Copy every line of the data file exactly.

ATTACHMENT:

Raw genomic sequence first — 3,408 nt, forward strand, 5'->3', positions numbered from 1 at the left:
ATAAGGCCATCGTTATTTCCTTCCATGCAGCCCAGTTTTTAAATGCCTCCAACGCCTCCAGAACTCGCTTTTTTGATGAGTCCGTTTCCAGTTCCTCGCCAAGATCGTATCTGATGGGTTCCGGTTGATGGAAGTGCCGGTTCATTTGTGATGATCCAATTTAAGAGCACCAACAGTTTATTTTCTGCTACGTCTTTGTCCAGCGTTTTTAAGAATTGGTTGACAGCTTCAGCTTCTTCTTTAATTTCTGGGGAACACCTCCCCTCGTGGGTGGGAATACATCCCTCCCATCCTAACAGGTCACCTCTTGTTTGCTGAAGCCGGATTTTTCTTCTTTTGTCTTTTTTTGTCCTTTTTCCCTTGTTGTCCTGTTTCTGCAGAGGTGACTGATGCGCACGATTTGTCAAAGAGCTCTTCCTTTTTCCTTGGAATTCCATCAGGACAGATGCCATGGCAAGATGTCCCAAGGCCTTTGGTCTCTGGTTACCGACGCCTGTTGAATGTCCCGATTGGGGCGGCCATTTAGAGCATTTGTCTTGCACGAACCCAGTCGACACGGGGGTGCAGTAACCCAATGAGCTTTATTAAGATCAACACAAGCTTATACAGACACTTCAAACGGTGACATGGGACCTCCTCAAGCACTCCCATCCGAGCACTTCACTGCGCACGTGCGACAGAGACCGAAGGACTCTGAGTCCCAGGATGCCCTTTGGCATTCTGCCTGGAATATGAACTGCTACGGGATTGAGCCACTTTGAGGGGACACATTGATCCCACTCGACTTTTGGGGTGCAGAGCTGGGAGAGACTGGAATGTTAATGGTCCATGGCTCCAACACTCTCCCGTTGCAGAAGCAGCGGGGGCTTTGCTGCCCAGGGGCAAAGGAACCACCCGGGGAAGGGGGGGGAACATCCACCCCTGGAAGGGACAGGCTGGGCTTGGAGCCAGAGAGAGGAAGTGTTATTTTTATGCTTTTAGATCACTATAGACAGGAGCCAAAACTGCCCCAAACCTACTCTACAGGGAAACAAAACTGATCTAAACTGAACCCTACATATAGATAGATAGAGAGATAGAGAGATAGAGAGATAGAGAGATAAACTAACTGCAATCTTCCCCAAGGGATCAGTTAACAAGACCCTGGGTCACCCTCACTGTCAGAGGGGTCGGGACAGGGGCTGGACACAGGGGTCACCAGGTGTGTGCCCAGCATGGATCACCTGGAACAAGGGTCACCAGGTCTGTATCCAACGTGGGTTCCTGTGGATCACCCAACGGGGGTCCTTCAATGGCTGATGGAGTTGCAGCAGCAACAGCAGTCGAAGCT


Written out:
Raw genomic sequence first — 3,408 nt, forward strand, 5'->3', positions numbered from 1 at the left:
ATAAGGCCATCGTTATTTCCTTCCATGCAGCCCAGTTTTTAAATGCCTCCAACGCCTCCAGAACTCGCTTTTTTGATGAGTCCGTTTCCAGTTCCTCGCCAAGATCGTATCTGATGGGTTCCGGTTGATGGAAGTGCCGGTTCATTTGTGATGATCCAATTTAAGAGCACCAACAGTTTATTTTCTGCTACGTCTTTGTCCAGCGTTTTTAAGAATTGGTTGACAGCTTCAGCTTCTTCTTTAATTTCTGGGGAACACCTCCCCTCGTGGGTGGGAATACATCCCTCCCATCCTAACAGGTCACCTCTTGTTTGCTGAAGCCGGATTTTTCTTCTTTTGTCTTTTTTTGTCCTTTTTCCCTTGTTGTCCTGTTTCTGCAGAGGTGACTGATGCGCACGATTTGTCAAAGAGCTCTTCCTTTTTCCTTGGAATTCCATCAGGACAGATGCCATGGCAAGATGTCCCAAGGCCTTTGGTCTCTGGTTACCGACGCCTGTTGAATGTCCCGATTGGGGCGGCCATTTAGAGCATTTGTCTTGCACGAACCCAGTCGACACGGGGGTGCAGTAACCCAATGAGCTTTATTAAGATCAACACAAGCTTATACAGACACTTCAAACGGTGACATGGGACCTCCTCAAGCACTCCCATCCGAGCACTTCACTGCGCACGTGCGACAGAGACCGAAGGACTCTGAGTCCCAGGATGCCCTTTGGCATTCTGCCTGGAATATGAACTGCTACGGGATTGAGCCACTTTGAGGGGACACATTGATCCCACTCGACTTTTGGGGTGCAGAGCTGGGAGAGACTGGAATGTTAATGGTCCATGGCTCCAACACTCTCCCGTTGCAGAAGCAGCGGGGGCTTTGCTGCCCAGGGGCAAAGGAACCACCCGGGGAAGGGGGGGGAACATCCACCCCTGGAAGGGACAGGCTGGGCTTGGAGCCAGAGAGAGGAAGTGTTATTTTTATGCTTTTAGATCACTATAGACAGGAGCCAAAACTGCCCCAAACCTACTCTACAGGGAAACAAAACTGATCTAAACTGAACCCTACATATAGATAGATAGAGAGATAGAGAGATAGAGAGATAGAGAGATAAACTAACTGCAATCTTCCCCAAGGGATCAGTTAACAAGACCCTGGGTCACCCTCACTGTCAGAGGGGTCGGGACAGGGGCTGGACACAGGGGTCACCAGGTGTGTGCCCAGCATGGATCACCTGGAACAAGGGTCACCAGGTCTGTATCCAACGTGGGTTCCTGTGGATCACCCAACGGGGGTCCTTCAATGGCTGATGGAGTTGCAGCAGCAACAGCAGTCGAAGCT